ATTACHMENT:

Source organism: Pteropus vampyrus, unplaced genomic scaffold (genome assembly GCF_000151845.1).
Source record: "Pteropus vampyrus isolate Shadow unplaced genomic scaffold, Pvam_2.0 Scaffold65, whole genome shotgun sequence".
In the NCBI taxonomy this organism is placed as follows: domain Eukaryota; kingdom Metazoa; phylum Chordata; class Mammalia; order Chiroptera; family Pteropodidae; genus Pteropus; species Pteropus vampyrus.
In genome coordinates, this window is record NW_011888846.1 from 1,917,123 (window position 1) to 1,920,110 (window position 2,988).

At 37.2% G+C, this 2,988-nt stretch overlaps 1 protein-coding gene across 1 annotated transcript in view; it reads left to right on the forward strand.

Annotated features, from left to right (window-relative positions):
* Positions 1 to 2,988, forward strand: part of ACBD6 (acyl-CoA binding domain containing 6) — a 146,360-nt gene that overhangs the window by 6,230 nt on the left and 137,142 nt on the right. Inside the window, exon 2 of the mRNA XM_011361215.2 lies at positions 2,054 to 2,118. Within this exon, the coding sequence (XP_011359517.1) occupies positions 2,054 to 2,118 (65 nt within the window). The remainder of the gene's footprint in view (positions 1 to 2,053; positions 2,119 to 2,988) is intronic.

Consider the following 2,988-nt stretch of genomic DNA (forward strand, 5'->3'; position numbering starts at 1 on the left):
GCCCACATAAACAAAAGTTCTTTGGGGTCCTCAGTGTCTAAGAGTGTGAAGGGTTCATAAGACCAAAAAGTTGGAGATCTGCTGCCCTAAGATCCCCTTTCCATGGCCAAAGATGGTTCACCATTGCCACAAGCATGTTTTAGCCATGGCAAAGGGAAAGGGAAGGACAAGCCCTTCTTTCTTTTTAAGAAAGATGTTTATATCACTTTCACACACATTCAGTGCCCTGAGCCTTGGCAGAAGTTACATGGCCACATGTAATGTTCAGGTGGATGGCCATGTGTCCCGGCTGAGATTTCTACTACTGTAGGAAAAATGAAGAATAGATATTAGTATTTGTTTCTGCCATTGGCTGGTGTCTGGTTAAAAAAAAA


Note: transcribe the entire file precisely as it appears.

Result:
Source organism: Pteropus vampyrus, unplaced genomic scaffold (genome assembly GCF_000151845.1).
Source record: "Pteropus vampyrus isolate Shadow unplaced genomic scaffold, Pvam_2.0 Scaffold65, whole genome shotgun sequence".
In the NCBI taxonomy this organism is placed as follows: domain Eukaryota; kingdom Metazoa; phylum Chordata; class Mammalia; order Chiroptera; family Pteropodidae; genus Pteropus; species Pteropus vampyrus.
In genome coordinates, this window is record NW_011888846.1 from 1,917,123 (window position 1) to 1,920,110 (window position 2,988).

At 37.2% G+C, this 2,988-nt stretch overlaps 1 protein-coding gene across 1 annotated transcript in view; it reads left to right on the forward strand.

Annotated features, from left to right (window-relative positions):
* Positions 1 to 2,988, forward strand: part of ACBD6 (acyl-CoA binding domain containing 6) — a 146,360-nt gene that overhangs the window by 6,230 nt on the left and 137,142 nt on the right. Inside the window, exon 2 of the mRNA XM_011361215.2 lies at positions 2,054 to 2,118. Within this exon, the coding sequence (XP_011359517.1) occupies positions 2,054 to 2,118 (65 nt within the window). The remainder of the gene's footprint in view (positions 1 to 2,053; positions 2,119 to 2,988) is intronic.

Consider the following 2,988-nt stretch of genomic DNA (forward strand, 5'->3'; position numbering starts at 1 on the left):
GCCCACATAAACAAAAGTTCTTTGGGGTCCTCAGTGTCTAAGAGTGTGAAGGGTTCATAAGACCAAAAAGTTGGAGATCTGCTGCCCTAAGATCCCCTTTCCATGGCCAAAGATGGTTCACCATTGCCACAAGCATGTTTTAGCCATGGCAAAGGGAAAGGGAAGGACAAGCCCTTCTTTCTTTTTAAGAAAGATGTTTATATCACTTTCACACACATTCAGTGCCCTGAGCCTTGGCAGAAGTTACATGGCCACATGTAATGTTCAGGTGGATGGCCATGTGTCCCGGCTGAGATTTCTACTACTGTAGGAAAAATGAAGAATAGATATTAGTATTTGTTTCTGCCATTGGCTGGTGTCTGGTTAAAAAAAAA